Thursday, January 28, 2010

A question that's been bothering me...

I've been reading with interest about publishers and the covers they choose for books. Now, I have to say that covers play a VERY important role in my choice of books I'll pick up and read, and I can tell you, there are some ugly covers out there that are always overlooked because of it. For instance, Siberia by Ann Halam (which is actually a GREAT read!) has been hanging out on displays for about two weeks but people consistently overlook it because, face it...it has an ugly cover. Same could be said for Kissing the Bee by Kathe Koja - excellent read about friendship triangles, but the cover...doesn't make me want to pick up the book at all...I even booktalked this heavily and created a booktrailer for it, but very few takers.

But think about that for a sec - one of the most compelling and verifiably eye-catching bookcovers out there is Monstrumologist by Rick Yancy. That is the entire reason why I picked it up, but the story really hasn't drawn me in or held my interest. So, when we start to question the validity of quality of a YA book, does it start with the cover first? Are those the ones that reviewers pick out of their boxes of ARCs from publishers and go, "Oooohhh!! Aaaahhh!! Can't wait to read this -IT LOOKS GOOD!" thus already judging this book?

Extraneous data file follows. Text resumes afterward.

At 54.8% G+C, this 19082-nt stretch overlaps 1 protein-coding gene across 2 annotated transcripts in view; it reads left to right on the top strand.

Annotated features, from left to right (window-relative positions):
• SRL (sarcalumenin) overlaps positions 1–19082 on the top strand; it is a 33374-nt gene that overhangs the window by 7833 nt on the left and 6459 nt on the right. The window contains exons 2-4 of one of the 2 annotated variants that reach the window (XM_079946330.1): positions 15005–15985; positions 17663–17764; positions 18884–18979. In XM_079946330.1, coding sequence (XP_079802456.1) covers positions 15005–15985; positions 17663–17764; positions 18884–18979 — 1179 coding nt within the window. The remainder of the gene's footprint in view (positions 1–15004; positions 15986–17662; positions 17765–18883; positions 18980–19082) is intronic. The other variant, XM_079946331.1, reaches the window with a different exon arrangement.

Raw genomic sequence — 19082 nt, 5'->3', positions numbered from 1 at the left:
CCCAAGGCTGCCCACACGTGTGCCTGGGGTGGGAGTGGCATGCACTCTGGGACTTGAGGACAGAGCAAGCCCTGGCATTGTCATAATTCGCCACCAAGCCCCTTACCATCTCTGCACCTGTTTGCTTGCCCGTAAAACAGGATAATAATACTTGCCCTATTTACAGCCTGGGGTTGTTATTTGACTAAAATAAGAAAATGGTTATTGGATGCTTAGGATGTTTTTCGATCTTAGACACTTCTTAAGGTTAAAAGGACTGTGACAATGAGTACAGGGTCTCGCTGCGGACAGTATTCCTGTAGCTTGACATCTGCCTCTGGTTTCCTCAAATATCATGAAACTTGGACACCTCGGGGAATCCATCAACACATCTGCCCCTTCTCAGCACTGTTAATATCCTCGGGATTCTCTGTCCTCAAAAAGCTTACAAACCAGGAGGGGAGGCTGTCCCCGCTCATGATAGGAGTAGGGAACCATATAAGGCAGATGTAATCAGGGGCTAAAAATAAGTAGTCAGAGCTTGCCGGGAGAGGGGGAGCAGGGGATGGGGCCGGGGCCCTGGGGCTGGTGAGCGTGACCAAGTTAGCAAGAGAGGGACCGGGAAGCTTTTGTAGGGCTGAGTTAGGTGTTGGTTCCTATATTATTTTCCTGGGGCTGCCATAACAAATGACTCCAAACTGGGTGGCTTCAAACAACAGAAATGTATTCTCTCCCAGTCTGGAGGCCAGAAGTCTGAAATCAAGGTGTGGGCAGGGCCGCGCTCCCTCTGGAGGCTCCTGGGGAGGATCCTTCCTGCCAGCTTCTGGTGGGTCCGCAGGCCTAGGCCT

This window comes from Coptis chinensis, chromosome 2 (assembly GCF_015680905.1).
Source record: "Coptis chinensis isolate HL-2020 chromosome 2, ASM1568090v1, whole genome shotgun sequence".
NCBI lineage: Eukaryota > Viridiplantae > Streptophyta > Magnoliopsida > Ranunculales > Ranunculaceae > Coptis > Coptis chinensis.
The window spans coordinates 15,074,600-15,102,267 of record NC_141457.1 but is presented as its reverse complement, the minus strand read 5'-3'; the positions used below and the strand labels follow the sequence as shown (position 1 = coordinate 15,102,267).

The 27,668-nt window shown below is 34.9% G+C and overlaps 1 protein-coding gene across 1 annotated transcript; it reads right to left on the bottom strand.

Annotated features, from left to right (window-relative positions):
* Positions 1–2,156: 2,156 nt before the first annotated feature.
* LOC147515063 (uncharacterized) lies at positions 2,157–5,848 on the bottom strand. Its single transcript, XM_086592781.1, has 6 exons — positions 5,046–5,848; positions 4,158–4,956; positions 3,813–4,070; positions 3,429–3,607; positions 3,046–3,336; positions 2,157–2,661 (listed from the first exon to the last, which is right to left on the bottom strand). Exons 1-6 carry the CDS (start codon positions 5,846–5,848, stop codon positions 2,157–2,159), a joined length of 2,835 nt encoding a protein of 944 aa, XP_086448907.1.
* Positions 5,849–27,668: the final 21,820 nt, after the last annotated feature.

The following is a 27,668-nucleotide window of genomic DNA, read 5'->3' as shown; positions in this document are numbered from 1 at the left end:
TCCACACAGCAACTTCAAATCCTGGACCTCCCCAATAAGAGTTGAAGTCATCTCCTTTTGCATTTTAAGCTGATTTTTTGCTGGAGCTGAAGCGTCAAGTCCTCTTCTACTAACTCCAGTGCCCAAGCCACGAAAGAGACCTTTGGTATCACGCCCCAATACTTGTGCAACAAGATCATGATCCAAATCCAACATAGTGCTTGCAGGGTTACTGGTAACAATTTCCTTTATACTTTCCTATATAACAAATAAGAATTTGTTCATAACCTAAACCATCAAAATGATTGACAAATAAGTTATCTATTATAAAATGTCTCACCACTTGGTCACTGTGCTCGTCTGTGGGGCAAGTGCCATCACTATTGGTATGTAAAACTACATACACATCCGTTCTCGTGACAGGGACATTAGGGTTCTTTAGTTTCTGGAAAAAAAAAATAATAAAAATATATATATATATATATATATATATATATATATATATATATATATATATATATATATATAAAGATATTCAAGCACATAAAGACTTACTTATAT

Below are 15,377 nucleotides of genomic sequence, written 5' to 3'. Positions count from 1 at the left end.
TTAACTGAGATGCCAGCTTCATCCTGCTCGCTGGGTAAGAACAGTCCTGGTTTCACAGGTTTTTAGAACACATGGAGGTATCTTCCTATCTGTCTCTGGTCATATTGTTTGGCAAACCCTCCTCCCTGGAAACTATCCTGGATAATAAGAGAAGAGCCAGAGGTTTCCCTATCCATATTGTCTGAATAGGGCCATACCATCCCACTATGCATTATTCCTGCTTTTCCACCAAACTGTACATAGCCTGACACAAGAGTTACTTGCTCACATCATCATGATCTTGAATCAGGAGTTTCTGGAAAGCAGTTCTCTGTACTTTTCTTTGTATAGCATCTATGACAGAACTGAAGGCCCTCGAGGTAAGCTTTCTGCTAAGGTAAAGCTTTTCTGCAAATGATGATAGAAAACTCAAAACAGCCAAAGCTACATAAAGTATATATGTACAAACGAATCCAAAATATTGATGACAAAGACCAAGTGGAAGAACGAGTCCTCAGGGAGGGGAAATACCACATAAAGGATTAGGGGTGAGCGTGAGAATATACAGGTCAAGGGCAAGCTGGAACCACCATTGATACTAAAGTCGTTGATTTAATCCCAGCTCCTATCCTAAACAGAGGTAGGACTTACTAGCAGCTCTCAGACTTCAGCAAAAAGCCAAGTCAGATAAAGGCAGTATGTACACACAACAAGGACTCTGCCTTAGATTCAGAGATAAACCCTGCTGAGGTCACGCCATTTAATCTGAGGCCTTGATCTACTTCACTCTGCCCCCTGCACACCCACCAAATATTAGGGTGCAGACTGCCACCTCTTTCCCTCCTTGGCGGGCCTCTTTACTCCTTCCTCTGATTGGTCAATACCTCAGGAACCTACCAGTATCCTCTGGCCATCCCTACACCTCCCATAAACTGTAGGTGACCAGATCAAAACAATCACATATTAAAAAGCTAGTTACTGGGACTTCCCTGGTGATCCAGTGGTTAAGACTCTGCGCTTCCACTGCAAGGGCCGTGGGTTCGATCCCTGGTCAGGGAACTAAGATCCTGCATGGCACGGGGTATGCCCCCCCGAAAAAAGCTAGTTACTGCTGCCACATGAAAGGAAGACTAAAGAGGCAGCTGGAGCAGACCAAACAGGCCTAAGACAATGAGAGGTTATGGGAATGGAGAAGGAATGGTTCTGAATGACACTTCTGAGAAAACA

And always interesting to look at is when the paperback version comes out and the cover has changed to something more interesting than the previous one. Same goes for the good old classics. The only classic I know that hasn't changed with the times is the iconic Catcher in the Rye by J.D. Salinger.

Just some thoughts....

3 comments:

R. Henry said...

I agree whole heartedly that covers are important. There have been some great books with really stinky covers that just won't go. The worst one I can think of off the top of my head is The Carbon Diaries. The kids just look at it and say yuck. I have booktalked it, and tried to tell them that the story is good, but they cannot seem to get past the bad cover. I will have to respectfully disagree about The Monstrumologist, though. I really liked the book. it started out a little slow, but picked up speed fast in the second chapter. Sometimes, we just don't like a book, the story doesn't appeal to us. I never could get into Audrey Wait! And the original hardback had a great cover. I just couldn't stand the self absorbed, shallow main character. Even though we may start judging (and there is no denying it) when we see the cover, I think that John Green had it right in his recent SLJ article. A crummy story is still crummy, no matter how many bells and whistles you add to it. And I think the opposite is true, a good story will out, even though it may be difficult. Example--that Catcher in the Rye cover you mentioned... Ugh!

naomibates said...

Thanks Robin - I'll give Monstrumologist another try. I really tried to get into it, but was slowly becoming lost in the first few chapters.
And I agree with you about Audrey Wait! but haven't read Carbon Diaries yet. That's now on my list : )

librannie said...

You should most definitely give The Monstrumologist another try. I have been listening to it on CD while i exercise and it has been a great motivator. I am logging several extra miles because I want to keep listening to find out what's going to happen. Also, the vocabulary in this book is fantastic. I have been telling my sophomore son that if he would just read this book and find out what all of the words mean he would ace the vocab section of the ACT.

Anyway, I enjoy your blog and your book trailers.